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Homework Help: Arc Length & Parametric Curves

  1. Apr 25, 2009 #1
    1. The problem statement, all variables and given/known data
    Find the length of the curve y=x^2-4|x|-x from x=-4 to x=4.

    3. The attempt at a solution

    I realized there is a corner at x=0 so i tried to get around this by pluggin in x for x>=0 and -x for x<0. However, my integrals don't match the answer.

    http://texify.com/img/%5CLARGE%5C%21%5CLARGE%5C%21%5Cint_%7B-4%7D%5E%7B0%7D%20%5Csqrt%7B1%2B%282x-3%29%5E2%7D%20dx%20%2B%20%5Cint_0%5E%7B4%7D%20%5Csqrt%7B1%2B%282x-5%29%5E2%7D%20dx%20.gif [Broken]

    Which does not match the answer 19.56, what did I do wrong?

    Also, when I do try to find arc length in parametric curves and often more that not, a curve repeats itself in a given interval. How do I detect this and avoid it to just find length of one cycle?
    Last edited by a moderator: May 4, 2017
  2. jcsd
  3. Apr 25, 2009 #2


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    How is this curve parametric? x and y are not functions of t.

    Arc length for a curve on Cartesian coordinates is the integral from a to b of sqrt(1+(dy/dx)2) dx.

    How are x2-3x and x2-5x derivatives of y=x2-4|x|-x? You are finding the arc length of a different curve: x3/3-3/2x2+C on [-4,0) and x3/3-5/2x2+C on (0,4].

    If you were operating with parametric equations, Arc length for a curve is the integral from a to b of sqrt((dx/dt)2+(dy/dt)2) dt.
    Last edited: Apr 25, 2009
  4. Apr 25, 2009 #3
    my mistake I was so intent on writing it up that i forgot to take derivative. I did not do this on the actual work when trying to solve this problem.

    About hte parametric curves(this one isn't), when i'm given an x=f(t) and y=g(t) to find it in an interval say [a,b] where it repeats in the interval [a,b] say a few times, how will i know when to break it up to find one length of the cycle?

    sorry about the confusion
  5. Apr 25, 2009 #4


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    No problem.

    I would look at the behavior of the curve and look for the point where it begins to repeat itself. I would try to find an approximation of where it begins to do so and then solve the equations for a value of t where it does so.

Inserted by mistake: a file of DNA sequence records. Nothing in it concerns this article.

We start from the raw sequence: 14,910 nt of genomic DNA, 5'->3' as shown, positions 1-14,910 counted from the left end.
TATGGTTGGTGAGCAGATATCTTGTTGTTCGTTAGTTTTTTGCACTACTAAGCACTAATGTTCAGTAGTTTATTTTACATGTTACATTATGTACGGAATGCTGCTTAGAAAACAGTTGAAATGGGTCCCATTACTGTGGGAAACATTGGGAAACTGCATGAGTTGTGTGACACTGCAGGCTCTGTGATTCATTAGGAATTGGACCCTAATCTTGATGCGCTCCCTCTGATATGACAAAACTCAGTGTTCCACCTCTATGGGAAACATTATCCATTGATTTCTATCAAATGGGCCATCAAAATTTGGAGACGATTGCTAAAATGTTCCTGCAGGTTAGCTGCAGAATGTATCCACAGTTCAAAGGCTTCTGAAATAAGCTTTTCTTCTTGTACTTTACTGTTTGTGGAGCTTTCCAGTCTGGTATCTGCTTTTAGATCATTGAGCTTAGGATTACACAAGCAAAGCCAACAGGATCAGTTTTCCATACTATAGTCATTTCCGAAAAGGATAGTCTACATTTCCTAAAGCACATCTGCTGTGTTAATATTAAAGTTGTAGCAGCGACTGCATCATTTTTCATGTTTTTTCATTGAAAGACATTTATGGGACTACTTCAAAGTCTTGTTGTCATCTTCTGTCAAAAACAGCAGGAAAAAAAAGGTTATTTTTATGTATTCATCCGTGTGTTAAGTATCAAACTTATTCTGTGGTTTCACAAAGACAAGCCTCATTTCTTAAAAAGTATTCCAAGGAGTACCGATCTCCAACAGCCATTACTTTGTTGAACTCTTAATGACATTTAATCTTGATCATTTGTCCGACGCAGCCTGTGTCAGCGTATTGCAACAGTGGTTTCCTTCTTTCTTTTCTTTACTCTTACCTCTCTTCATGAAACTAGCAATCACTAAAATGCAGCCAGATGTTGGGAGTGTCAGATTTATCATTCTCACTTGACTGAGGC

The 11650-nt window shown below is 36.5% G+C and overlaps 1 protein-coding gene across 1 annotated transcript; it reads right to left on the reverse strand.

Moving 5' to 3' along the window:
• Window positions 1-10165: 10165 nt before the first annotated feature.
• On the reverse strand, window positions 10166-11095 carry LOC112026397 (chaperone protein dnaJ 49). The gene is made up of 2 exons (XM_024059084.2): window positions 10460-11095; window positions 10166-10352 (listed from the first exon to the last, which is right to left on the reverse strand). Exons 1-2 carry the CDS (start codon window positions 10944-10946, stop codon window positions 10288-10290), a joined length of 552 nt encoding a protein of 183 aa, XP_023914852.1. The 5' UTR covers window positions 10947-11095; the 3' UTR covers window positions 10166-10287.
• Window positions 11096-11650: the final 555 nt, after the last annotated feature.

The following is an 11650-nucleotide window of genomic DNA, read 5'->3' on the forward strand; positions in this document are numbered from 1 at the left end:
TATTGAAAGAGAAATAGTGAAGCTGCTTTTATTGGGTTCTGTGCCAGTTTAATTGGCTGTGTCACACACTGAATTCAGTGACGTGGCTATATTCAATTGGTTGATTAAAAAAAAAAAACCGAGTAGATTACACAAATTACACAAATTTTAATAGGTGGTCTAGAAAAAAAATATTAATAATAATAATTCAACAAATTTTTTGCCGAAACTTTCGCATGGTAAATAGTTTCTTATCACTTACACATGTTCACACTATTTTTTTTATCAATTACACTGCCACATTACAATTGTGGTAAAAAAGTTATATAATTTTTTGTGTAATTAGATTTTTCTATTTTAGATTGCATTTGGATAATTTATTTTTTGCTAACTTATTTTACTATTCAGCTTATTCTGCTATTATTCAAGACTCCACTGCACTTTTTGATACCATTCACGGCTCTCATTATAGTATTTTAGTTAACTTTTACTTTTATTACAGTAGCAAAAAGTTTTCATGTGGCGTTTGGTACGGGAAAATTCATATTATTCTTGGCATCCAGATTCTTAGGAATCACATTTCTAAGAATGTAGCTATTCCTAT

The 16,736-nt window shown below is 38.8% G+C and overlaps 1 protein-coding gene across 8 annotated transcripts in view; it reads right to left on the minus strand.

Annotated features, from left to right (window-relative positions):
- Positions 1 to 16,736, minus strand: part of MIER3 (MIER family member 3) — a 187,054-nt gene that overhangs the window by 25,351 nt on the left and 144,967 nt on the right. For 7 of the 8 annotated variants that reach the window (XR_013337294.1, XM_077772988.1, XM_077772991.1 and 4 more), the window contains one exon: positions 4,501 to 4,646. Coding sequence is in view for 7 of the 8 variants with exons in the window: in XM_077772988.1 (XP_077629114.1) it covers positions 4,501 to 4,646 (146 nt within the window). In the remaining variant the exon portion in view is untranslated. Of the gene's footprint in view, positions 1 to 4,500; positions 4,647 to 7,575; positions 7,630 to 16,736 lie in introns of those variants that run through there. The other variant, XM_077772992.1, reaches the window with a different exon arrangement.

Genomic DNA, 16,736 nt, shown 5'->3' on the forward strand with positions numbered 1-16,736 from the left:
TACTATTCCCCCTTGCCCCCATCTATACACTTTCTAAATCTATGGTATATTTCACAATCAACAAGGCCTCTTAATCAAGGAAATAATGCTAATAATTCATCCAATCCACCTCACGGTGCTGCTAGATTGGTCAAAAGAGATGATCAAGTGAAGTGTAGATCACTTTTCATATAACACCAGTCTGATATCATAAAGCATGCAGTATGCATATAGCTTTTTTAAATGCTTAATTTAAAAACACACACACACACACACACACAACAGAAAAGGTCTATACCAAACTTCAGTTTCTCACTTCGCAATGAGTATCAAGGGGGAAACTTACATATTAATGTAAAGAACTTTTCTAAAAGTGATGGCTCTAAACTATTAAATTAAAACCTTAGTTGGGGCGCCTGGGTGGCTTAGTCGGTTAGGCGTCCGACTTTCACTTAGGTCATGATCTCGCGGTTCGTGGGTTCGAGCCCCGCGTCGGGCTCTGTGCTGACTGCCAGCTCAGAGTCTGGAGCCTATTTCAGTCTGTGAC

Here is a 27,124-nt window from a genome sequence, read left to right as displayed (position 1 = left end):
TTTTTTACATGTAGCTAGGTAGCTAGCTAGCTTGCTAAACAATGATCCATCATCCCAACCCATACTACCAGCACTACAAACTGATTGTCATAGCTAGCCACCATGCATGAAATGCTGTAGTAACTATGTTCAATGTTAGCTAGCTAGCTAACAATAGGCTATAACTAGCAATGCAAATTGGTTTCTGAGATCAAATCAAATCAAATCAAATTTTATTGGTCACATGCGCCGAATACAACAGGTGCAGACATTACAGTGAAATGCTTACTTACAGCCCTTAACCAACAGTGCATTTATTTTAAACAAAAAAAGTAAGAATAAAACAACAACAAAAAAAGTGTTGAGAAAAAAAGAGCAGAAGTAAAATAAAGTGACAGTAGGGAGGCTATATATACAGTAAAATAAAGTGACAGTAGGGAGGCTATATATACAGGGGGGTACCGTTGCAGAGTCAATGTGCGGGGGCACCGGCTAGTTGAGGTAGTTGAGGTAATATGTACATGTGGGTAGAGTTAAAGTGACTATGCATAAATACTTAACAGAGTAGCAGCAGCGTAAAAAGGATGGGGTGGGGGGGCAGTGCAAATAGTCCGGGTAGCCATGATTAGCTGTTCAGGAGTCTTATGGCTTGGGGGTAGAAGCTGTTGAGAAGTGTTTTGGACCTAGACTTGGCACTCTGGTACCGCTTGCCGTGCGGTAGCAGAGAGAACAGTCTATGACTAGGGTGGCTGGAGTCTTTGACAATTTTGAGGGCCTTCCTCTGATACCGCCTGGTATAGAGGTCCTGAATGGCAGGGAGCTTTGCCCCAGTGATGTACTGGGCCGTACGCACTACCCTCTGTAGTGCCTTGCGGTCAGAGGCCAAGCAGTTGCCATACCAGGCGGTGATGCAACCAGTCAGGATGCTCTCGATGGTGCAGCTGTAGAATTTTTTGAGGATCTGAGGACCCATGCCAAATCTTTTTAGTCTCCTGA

Could you post an example of such a curve? That would help me in understanding exactly what you want, and it would give me something to work with to get you a better answer on what to do.

    If the case is a parametric function that moves to a value and then repeats along itself, find the endpoint. It may be a max min; try finding a value for which dy/dx=0.
  6. Apr 25, 2009 #5

    x interval [-1,1]
  7. Apr 25, 2009 #6


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    To deal with the corner, we split y=x2-4|x|-x into a piecewise function:
    y=x2+4x-x=x2+3x on (-inf,0)
    y=x2-4x-x=x2-5x on (0,inf)

    Remember, |x|=-x, -inf<x<0 and x, 0<x<inf

    You incorrectly removed the absolute value term. This should give you the correct answer when you take Sa0sqrt(1+(dy/dx)2)dx+S0bsqrt(1+(dy/dx)2)dx.

    Can't believe I missed that.
    Last edited by a moderator: May 4, 2017
  8. Apr 25, 2009 #7


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    Looking at the graph of x=cos(3t) and y-sin(3t) on a t interval beginning at 0 and ending at some c such that the graph traces over itself, we notice that at t=0 the graph is located at (1,0) in Cartesian coordinates. Thus, the graph will repeat itself the next time x=1.

    Thus, we set x=cos(3t)=1. Solving for t, the first solution we get greater than 0 is the upper limit of integration. Then we take find the arc length from 0 to that value.
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